Meatless and Motivated: Boosting Black Veganism

Suzette Standring
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In the realm of healthier eating, Black Americans are the fastest growing group of vegans, according to a Gallup poll. Veganism is a plant-based diet that excludes all meat, fish and all animal by-products. One Brockton couple is bringing more people of color into the fold.

Tome`and his wife Valery Andrade have been vegan for six years, and plan to open a restaurant this summer, Cabo Vegan, in Brockton where they live with their infant son. As young children the Andrades came from Cape Verde (properly known as Cabo Verde), a West African archipelago of islands.

Tome` is now 41, but stopped eating meat at the age of 25 when he suffered from gout, a painful inflammation of the joints and feet caused by a buildup of uric acid.  Eating too much meat was a big factor. Seventeen years ago, Tome` was 5’7 and weighed 230 lbs. Now he weighs 170 lbs., and said, “I took an inner look and asked ‘what’s wrong with me?’ My health problems were from my diet. It was a gradual walk to becoming vegan.”  

He did research and a gamechanger was the book, The China Study: The Most Comprehensive Study of Nutrition Ever Conducted and the Startling Implications for Diet, Weight Loss and Long-term Health by T. Colin Campbell and Thomas M. Campbell II. Tome` said, “It was my aha. I have a very scientific mindset. I had a bio pre-med major in college.”

The Andrades also have culinary flair, and to share the benefits of veganism, they invited friends to tasting parties in their home. Many laughed at the idea of giving up meat.

The couple made plant-based snack sandwiches and used ingredients like hearts of palm, seaweed, and chickpeas to mimic lobster and tunafish.

Tome` said, “A friend of mine bought my lobster rolls for his party, but never told people what it was made of. He had a hard time convincing them the food was vegan.”

Veganism has a strong philosophical basis as well. In addition to healthy eating, vegans intentionally avoid cruelty to animals in food as well as clothing and shoes.

For African-Americans, there is a social justice element in veganism. Centuries of food and healthcare deprivatiom makes veganism a way to reclaim health and nuitrition. Black Veganism is a way for many to return to the African food traditions of grains and vegetables, according to Black Food: Stories, Art & Recipes From Across the African Diaspora, edited and curated by Bryant Terry.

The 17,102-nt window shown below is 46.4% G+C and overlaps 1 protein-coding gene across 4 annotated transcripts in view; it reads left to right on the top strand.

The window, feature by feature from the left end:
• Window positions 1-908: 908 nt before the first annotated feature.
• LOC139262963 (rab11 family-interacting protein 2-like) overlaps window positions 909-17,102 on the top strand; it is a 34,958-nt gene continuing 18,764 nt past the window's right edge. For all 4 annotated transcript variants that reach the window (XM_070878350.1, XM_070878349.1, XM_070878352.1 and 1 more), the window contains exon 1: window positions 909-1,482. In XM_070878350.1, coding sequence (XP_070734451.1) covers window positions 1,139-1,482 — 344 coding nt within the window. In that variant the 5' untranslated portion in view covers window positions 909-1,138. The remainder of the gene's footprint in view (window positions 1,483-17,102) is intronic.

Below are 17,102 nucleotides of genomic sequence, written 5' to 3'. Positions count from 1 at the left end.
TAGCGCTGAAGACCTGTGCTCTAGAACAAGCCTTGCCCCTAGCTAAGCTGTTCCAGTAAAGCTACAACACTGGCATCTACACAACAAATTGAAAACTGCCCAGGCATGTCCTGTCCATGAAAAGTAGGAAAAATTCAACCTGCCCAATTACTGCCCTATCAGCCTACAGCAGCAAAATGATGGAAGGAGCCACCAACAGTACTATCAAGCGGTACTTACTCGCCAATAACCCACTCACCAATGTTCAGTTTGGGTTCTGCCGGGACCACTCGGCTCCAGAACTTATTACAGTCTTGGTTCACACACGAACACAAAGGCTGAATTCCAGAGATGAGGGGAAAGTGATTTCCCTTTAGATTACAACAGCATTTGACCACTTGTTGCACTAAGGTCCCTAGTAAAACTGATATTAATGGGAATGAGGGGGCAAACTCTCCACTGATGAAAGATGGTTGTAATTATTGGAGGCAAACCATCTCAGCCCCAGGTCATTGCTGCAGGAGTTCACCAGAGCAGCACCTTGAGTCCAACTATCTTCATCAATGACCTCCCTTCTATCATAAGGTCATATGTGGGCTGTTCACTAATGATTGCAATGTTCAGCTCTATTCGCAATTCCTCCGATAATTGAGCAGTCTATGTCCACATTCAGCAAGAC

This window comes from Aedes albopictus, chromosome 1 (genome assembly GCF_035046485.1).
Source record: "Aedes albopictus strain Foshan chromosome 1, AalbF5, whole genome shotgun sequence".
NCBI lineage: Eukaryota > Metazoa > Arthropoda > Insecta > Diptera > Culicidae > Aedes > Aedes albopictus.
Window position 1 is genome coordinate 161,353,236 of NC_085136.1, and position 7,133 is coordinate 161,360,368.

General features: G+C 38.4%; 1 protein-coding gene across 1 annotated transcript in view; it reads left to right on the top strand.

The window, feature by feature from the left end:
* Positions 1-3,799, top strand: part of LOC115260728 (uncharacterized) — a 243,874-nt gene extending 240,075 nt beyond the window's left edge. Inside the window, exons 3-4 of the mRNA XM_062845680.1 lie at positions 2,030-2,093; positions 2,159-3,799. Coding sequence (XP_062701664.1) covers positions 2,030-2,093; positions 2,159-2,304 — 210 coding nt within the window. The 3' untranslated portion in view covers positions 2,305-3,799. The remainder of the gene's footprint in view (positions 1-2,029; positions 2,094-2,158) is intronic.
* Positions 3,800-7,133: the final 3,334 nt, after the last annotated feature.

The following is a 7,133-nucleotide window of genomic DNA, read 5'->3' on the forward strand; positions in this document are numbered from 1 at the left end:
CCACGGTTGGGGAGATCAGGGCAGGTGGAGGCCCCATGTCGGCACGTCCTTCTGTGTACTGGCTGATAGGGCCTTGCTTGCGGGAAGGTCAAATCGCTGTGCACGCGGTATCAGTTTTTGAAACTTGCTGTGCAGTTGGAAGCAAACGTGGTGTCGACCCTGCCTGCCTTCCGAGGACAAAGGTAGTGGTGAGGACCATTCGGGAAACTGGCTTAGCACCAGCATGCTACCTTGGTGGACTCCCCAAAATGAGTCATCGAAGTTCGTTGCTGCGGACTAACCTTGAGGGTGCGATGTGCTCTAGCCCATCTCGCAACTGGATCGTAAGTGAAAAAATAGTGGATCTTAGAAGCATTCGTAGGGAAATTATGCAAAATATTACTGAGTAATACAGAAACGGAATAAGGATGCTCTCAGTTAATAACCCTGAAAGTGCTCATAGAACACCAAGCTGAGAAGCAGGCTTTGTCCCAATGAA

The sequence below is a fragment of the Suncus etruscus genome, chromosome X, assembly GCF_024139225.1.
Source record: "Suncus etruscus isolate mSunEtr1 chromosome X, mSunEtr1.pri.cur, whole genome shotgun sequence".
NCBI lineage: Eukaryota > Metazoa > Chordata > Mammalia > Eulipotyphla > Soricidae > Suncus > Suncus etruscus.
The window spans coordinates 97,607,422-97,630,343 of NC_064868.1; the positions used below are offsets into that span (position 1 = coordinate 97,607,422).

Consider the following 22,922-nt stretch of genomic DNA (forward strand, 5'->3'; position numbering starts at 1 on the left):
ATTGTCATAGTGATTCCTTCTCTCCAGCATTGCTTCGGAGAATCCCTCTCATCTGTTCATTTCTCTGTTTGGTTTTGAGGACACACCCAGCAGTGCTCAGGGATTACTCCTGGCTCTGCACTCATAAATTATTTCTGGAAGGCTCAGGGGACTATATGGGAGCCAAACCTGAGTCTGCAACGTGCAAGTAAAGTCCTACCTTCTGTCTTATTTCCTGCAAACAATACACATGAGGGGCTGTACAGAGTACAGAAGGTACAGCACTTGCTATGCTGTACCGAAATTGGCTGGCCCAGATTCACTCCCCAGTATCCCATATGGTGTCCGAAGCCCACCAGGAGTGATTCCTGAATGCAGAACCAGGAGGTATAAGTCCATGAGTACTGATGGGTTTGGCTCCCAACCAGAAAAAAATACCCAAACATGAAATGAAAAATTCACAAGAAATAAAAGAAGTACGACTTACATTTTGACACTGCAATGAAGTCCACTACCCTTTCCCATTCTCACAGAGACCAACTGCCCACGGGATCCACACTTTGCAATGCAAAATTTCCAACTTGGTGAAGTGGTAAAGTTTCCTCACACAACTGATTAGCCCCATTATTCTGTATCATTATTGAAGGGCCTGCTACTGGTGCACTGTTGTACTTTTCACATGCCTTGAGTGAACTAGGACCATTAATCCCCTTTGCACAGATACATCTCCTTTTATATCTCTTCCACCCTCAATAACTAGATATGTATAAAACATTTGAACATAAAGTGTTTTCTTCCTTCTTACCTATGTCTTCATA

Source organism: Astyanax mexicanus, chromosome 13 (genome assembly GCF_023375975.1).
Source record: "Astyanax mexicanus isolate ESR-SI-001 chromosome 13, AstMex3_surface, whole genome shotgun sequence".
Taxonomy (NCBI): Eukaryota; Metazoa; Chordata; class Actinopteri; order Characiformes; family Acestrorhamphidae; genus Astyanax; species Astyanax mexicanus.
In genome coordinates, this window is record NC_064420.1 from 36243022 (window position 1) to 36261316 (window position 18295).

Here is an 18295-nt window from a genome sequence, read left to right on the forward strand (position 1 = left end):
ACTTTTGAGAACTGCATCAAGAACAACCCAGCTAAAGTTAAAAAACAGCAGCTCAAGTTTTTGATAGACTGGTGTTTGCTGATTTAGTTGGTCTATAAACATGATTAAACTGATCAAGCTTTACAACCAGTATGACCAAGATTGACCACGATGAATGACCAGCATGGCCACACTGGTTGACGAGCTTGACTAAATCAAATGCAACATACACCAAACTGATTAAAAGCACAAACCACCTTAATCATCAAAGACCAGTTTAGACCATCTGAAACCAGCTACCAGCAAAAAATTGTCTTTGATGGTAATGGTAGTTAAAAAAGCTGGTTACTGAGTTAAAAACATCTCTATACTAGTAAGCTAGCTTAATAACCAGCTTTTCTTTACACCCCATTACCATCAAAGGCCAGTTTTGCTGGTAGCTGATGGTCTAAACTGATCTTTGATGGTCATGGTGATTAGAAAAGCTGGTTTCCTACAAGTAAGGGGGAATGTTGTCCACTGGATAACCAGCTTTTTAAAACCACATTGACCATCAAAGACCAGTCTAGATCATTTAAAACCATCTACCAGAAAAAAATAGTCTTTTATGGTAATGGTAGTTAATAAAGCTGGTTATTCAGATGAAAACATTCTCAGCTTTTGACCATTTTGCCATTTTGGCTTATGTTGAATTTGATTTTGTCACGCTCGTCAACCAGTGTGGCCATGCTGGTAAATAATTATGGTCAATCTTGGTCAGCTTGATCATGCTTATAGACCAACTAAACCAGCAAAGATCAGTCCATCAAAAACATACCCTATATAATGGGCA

In Cabo Verde cooking, African and Portuguese influences are strong, and one popular dish, cachupa, stems from Africa. It is a stew of beans, yams and vegetables, often made with a variety of meats. 

But originally, the dish is plant-based origins, according to Tome`.

“The essence of cachupa comes from the lack of having meat, which is a food of affluence.  Cachupa is the single most healthy meal because you take vegetables, five different types of beans, yucca, sweet potatoes; it’s a pot filled with nutrients. You only add meat at the end.” 

But a vegan version needs no meat, and the dish still retains its savory flavors.

People who thought giving up meat was impossible are now turning to veganism, not as a diet, but a way of life, and the Andrades’ circle of food followers has exploded. 

“We were blown away by how many people have recently turned vegan and many of them were people of color, not necessarily Cape Verdean. People are getting it now. The people who thought veganism were jokes are now drilling us with questions.”

For many, the Andrades offer delicious answers.

Suzette Standring now writes The Bright Side feature for The Patriot Ledger about uplifting stories on the South Shore. This column ran on 2/28/2022.

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